Saturday, May 8, 2010

Hebrews 7 - Jesus and Melchizedek

The following sermon, from March 2010, offers a reading of Hebrews 7. I first describe a kind of interpretation strategy from the Rabbis' teaching about how to read the Torah, and then I use that as a possible explanation of what the author of Hebrews might have been doing. My motivation was to try to appreciate the style of argument of Hebrews. Some ancient styles of argument seem not to make "logical" sense to modern ears, but the reason is not that the ancients weren't as smart or logical as we are. I hope this sermon helps readers to appreciate a sophisticated style of ancient argument. Blessings, Matthew


"God bless you brothers and sisters."

In this morning's sermon we will be studying Hebrews 6.19-7.19 and hopefully seeing why we can have confidence that the priesthood of Jesus is superior to the priesthood of the law, as the writer claims in the end of chapter 4 and in chapter 5.

Hebrews, we remember, is a sermon to Jewish Christians spread throughout the Roman Empire at the first dawn of Christianity, when Jews and Gentiles were still figuring out what it meant to follow Christ faithfully and whether the requirements of following Christ were really worth it. And because of the ambiguities and trials involved in learning to follow Christ and the recent memory of their old ways of life, many Christians in this early period were led astray by false teaching or tempted to return to the security of their Jewish ways. This is the situation for the audience of the book of Hebrews. Hebrews is a sermon to Jewish Christians who were facing pressure and maybe even entertaining the idea of abandoning faith in Christ. The preacher is encouraging them that faith in Christ is far superior to the law.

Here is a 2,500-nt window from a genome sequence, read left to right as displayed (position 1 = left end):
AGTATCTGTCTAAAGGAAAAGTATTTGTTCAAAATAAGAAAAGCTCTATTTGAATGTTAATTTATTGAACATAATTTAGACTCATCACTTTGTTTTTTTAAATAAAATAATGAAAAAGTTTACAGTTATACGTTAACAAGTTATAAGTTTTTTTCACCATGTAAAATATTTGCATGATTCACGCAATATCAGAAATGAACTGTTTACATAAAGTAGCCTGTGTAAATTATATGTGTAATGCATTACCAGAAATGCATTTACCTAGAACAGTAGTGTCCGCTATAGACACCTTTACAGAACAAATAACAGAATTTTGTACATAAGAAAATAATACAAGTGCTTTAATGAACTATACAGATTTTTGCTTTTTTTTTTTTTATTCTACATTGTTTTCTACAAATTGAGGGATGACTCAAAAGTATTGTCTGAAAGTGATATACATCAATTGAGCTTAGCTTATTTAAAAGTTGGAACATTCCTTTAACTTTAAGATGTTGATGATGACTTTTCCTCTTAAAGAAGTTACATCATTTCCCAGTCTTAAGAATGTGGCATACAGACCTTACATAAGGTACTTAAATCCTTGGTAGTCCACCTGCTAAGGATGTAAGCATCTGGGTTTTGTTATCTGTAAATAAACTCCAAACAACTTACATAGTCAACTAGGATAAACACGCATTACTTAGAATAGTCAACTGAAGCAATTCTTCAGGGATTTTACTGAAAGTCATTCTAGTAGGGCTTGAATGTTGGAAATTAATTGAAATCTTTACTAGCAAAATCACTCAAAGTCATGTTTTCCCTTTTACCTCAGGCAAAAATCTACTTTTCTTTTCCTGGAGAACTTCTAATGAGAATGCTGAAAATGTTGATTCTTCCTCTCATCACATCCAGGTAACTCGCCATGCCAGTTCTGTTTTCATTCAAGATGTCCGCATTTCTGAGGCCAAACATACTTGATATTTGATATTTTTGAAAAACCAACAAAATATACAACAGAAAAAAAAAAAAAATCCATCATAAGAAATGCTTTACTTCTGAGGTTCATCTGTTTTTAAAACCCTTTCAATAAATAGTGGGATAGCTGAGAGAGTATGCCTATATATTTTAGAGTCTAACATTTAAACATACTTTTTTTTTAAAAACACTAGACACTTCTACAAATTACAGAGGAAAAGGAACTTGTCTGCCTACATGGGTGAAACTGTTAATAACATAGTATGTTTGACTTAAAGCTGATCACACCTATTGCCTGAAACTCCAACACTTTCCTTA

Let's begin by reading the passage for today.

I. Comments on rhetoric and argument

Before we get into analysis of the passage today, do you mind if we take a brief detour to talk about rhetoric and style of argument? It's important throughout the book because the shape of the form really affects the content of the content. But I think it's especially important in chapter 7, and I think it would be worth starting with a few notes on the argument style.

I.1 The Jewishness of this book